Overview

John Webster Kirklin (April 5, 1917 – April 21, 2004) was an American cardiothoracic surgeon, general surgeon, prolific author and medical educator who is best remembered for refining John Gibbon’s heart-lung bypass machine via a pump-oxygenator to make feasible under direct vision, routine open-heart surgery and repairs of some congenital heart defects. The success of these operations was combined with his other advances, including teamwork and developments in establishing the correct diagnosis before surgery and progress in computerized intensive care unit monitoring after open heart surgery.

After completing his undergraduate education at the University of Minnesota, Kirklin gained admission to Harvard Medical School from where he graduated in 1942. He was a neurosurgeon during the Second World War, but later, after being appointed to the Mayo Clinic in 1950, specialised in the surgical treatment of congenital heart disease. From 1964 he led the surgical departments at the Mayo Clinic and from 1966 until retirement, held the same position at the University of Alabama School of Medicine (UAB). He performed the worlds first successful series of open heart operations using the heart-lung machine. The Board of Governors at the Mayo Clinic approved the first eight operations, of which 4 (50%) survived.

Kirklin had the idea of training surgeon assistants as a new type of physician’s assistant and started the UAB’s Surgeon Assistant (SA) Training Programme in 1967. He was also the editor of The Journal of Thoracic and Cardiovascular Surgery and received a number of honorary degrees from universities around the world. He was president of the American Association for Thoracic Surgery in 1978.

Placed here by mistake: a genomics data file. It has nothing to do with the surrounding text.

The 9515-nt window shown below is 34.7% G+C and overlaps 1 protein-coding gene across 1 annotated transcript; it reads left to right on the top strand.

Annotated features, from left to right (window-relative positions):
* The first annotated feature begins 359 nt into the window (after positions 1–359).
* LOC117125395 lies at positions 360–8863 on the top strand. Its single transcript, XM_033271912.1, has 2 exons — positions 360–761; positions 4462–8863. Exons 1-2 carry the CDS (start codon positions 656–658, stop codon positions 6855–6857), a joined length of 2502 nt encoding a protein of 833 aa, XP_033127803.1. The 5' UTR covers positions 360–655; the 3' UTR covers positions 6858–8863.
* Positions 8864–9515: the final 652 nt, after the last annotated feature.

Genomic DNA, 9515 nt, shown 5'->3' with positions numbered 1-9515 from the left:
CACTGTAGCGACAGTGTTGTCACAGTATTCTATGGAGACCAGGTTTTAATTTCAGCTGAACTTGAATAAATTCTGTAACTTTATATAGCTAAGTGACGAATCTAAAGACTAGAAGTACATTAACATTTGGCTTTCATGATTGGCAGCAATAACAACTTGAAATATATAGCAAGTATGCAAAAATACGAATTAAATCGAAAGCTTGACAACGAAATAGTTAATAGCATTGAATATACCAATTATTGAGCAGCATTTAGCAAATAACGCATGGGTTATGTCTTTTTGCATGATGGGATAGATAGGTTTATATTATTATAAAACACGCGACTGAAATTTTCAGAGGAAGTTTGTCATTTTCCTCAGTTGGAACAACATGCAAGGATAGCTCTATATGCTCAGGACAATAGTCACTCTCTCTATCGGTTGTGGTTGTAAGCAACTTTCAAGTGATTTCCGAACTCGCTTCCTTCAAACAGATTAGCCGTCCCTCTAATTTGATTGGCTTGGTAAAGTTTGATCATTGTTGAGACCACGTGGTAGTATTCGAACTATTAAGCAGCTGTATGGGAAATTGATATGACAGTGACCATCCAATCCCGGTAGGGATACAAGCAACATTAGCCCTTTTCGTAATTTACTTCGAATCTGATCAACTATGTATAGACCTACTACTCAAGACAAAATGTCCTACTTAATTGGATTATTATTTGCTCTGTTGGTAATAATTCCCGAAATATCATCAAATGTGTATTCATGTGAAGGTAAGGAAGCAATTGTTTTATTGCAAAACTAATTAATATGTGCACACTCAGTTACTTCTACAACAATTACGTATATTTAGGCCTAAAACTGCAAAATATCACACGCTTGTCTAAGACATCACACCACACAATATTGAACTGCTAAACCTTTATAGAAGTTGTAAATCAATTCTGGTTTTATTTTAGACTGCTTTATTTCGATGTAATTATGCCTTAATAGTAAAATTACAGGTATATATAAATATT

Early life and education

John Kirklin was born in Muncie, Indiana, in the United States, on April 5, 1917.[1][2] His parents were Byrl Raymond Kirklin, a radiologist, and Gladys Marie Webster Kirklin. He had one sister, Mary W. Kirklin.[3] At the age of eight, he moved with his family to Minnesota, where his father became the first director of radiology at the Mayo Clinic.[4][5] Subsequently, he completed his undergraduate education at the University of Minnesota in 1938[4] after which, in 1942, he graduated from Harvard Medical School.[6][7] He then carried out his internship at the University Hospital of Pennsylvania and finished his residency at the Mayo Clinic.[4]

Second World War

In 1944, Kirklin began service with the United States Army with the rank of Captain[8] and undertook neurosurgical training at O’Reilly General Hospital in Missouri.[7] He served as an army neurosurgeon until he was discharged in 1946.[7]

Mayo Clinic

1955 heart lung machine


Kirklin’s interest in neurosurgery changed to heart surgery and congenital heart disease under Robert Gross at the Boston Children’s Hospital. In 1950, he was appointed to the Mayo Clinic in Rochester, Minnesota.[6][7] He later recalled writing notes “about how we would fix the inside of a heart if we could get there. We couldn’t, of course, but being young, you dream!”.[9]

In 1952, F. John Lewis, at the University of Minnesota, used deep hypothermic circulatory arrest to visualize and directly close an atrial septal defect (ASD) in a five-year-old girl.[10] In the same year, Kirklin formed a team of specialists including a cardiologist, a physiologist and an engineer to advance a cardiac surgical programme for the clinical application of a mechanical pump-oxygenator. Kirklin acquired John Gibbon’s pump-oxygenator blueprint after evaluating other devices.[7] Gibbon had successfully closed an ASD in an 18-year-old woman on 6 May 1953, with use of his machine, the only successful procedure using the pump-oxygenator machine before Kirklin’s work.[11]

Kirklin refined the heart-lung machine (screen type) originally developed by Gibbon, to the point that it allowed the person to receive oxygenated blood, temporarily providing a blood free environment to work on the heart.[11][12][13] In 1954, Kirklin’s rival, C. Walton Lillehei used the technique of cross circulation to operate on an 11-month-old baby who died on the 11th day after surgery. Usually using the parent for cross circulation, he performed 45 operations of ventricular septal defects (VSDs), ASDs and tetralogy of Fallot. 30 survived and 20 were still alive 50 years later.[10]